Poznan has turned green as the Polish city awaits the arrival of Ireland’s European Championship hopefuls ahead of Sunday’s opening game against Croatia.
Giovanni Trapattoni’s squad flew from their base near Gdansk on Saturday morning to be greeted by thousands of Irish fans.
Local organizers estimate there are as many as 20,000 Ireland supporters already in Poznan.
And more are on the way after the biggest exodus of traveling fans since the 1994 World Cup in America.
Ireland’s first major tournament appearance since 2002 has whetted the appetite with the Green Army anxious to escape the recession back home.
And even the 73-year-old Trapattoni, European football’s most decorated manager, has almost been caught up in the moment as he tries to maintain a professional approach.
The Italian said, “I am not particularly excited, I’m a little tense. I want to keep a level of tension.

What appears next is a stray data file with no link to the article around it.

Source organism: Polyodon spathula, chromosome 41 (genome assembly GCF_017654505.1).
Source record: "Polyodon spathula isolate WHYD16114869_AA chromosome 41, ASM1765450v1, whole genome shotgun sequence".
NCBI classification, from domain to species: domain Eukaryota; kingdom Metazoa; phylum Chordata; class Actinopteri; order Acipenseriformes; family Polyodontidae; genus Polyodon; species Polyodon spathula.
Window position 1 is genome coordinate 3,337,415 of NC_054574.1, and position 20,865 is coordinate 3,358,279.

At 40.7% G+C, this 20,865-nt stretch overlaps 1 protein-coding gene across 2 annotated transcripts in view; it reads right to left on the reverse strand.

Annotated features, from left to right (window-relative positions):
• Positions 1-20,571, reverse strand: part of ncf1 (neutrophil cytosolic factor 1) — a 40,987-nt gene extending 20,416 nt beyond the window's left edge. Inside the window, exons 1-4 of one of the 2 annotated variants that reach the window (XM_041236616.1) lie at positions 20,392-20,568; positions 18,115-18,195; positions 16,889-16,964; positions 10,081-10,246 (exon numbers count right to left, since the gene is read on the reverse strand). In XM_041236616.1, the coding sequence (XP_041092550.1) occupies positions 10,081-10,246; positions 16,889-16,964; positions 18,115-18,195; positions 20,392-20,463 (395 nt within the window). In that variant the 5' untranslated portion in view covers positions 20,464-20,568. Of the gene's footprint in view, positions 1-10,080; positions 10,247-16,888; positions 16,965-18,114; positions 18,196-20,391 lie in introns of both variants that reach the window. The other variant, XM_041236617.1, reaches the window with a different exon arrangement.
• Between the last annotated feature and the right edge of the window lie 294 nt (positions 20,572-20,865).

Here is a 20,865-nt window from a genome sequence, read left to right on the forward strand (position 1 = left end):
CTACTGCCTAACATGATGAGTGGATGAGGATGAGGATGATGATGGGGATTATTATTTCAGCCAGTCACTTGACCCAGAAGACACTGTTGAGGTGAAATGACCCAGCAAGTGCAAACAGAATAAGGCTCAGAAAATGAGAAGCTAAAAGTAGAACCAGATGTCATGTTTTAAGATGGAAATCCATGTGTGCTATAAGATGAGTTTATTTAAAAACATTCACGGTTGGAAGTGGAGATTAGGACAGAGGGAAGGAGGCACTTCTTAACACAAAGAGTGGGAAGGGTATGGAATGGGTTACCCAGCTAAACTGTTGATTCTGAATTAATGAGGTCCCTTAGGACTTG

“If the manager doesn’t keep the tension, the players can lose intensity. The manager needs to keep a positive tension.”
Trap’s message to the thousands of fans was a simple one – his team will do them proud against Croatia on Sunday night.
Trapattoni added: “I repeat always, you must be proud about our country, our people, because they make a very big sacrifice - the money, the travel, the trip. The players know this.
“All players before the training, I repeated this to them. Our country expects, our supporters expect.
“Football is about the 90 minutes, but it’s important that we guarantee our people total and complete commitment.”
Ireland received a major boost before their journey to Poznan when goalkeeper Shay Given trained fully on Friday after his recent knee injury.
He will be named in the team when Trapattoni attends a press conference at the Poznan stadium on Saturday evening.
The Irish pub that became home base for 9/11 ground zero rescuers